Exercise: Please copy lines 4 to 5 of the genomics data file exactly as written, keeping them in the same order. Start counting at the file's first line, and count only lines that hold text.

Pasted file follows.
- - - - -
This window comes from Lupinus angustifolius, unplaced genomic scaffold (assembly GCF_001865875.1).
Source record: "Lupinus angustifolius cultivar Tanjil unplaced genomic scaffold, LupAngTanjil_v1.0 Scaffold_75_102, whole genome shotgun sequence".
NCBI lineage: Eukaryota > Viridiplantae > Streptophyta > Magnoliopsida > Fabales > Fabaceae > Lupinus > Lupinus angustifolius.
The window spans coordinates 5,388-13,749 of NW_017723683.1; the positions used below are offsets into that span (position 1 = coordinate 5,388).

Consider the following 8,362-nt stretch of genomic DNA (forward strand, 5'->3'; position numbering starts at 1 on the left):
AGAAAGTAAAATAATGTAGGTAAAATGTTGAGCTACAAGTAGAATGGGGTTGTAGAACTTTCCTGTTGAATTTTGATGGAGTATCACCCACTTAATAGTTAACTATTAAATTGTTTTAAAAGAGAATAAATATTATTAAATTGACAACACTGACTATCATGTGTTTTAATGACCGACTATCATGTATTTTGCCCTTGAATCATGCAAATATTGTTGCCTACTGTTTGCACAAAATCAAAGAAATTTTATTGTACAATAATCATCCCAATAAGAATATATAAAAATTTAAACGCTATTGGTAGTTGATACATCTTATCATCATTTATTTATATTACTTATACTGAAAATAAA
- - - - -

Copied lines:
The window spans coordinates 5,388-13,749 of NW_017723683.1; the positions used below are offsets into that span (position 1 = coordinate 5,388).

Consider the following 8,362-nt stretch of genomic DNA (forward strand, 5'->3'; position numbering starts at 1 on the left):